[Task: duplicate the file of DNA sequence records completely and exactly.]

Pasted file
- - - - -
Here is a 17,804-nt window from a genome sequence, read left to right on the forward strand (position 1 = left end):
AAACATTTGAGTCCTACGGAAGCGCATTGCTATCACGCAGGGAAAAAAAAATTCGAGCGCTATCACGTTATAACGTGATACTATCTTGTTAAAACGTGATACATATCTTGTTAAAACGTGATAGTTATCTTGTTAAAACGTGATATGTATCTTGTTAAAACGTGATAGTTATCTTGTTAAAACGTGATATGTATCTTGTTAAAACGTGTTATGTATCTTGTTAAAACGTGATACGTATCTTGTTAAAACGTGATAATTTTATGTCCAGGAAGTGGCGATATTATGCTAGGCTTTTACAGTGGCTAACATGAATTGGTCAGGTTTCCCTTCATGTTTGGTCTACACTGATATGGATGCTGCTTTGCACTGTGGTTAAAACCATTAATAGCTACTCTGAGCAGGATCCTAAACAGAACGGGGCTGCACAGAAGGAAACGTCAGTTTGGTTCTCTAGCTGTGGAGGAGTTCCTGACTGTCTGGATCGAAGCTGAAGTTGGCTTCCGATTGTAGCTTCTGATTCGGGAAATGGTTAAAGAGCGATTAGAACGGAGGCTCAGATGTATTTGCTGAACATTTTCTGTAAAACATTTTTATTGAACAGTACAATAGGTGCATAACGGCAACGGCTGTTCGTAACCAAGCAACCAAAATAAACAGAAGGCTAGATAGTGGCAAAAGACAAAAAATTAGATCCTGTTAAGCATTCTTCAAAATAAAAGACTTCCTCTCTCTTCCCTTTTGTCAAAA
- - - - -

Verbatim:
Here is a 17,804-nt window from a genome sequence, read left to right on the forward strand (position 1 = left end):
AAACATTTGAGTCCTACGGAAGCGCATTGCTATCACGCAGGGAAAAAAAAATTCGAGCGCTATCACGTTATAACGTGATACTATCTTGTTAAAACGTGATACATATCTTGTTAAAACGTGATAGTTATCTTGTTAAAACGTGATATGTATCTTGTTAAAACGTGATAGTTATCTTGTTAAAACGTGATATGTATCTTGTTAAAACGTGTTATGTATCTTGTTAAAACGTGATACGTATCTTGTTAAAACGTGATAATTTTATGTCCAGGAAGTGGCGATATTATGCTAGGCTTTTACAGTGGCTAACATGAATTGGTCAGGTTTCCCTTCATGTTTGGTCTACACTGATATGGATGCTGCTTTGCACTGTGGTTAAAACCATTAATAGCTACTCTGAGCAGGATCCTAAACAGAACGGGGCTGCACAGAAGGAAACGTCAGTTTGGTTCTCTAGCTGTGGAGGAGTTCCTGACTGTCTGGATCGAAGCTGAAGTTGGCTTCCGATTGTAGCTTCTGATTCGGGAAATGGTTAAAGAGCGATTAGAACGGAGGCTCAGATGTATTTGCTGAACATTTTCTGTAAAACATTTTTATTGAACAGTACAATAGGTGCATAACGGCAACGGCTGTTCGTAACCAAGCAACCAAAATAAACAGAAGGCTAGATAGTGGCAAAAGACAAAAAATTAGATCCTGTTAAGCATTCTTCAAAATAAAAGACTTCCTCTCTCTTCCCTTTTGTCAAAA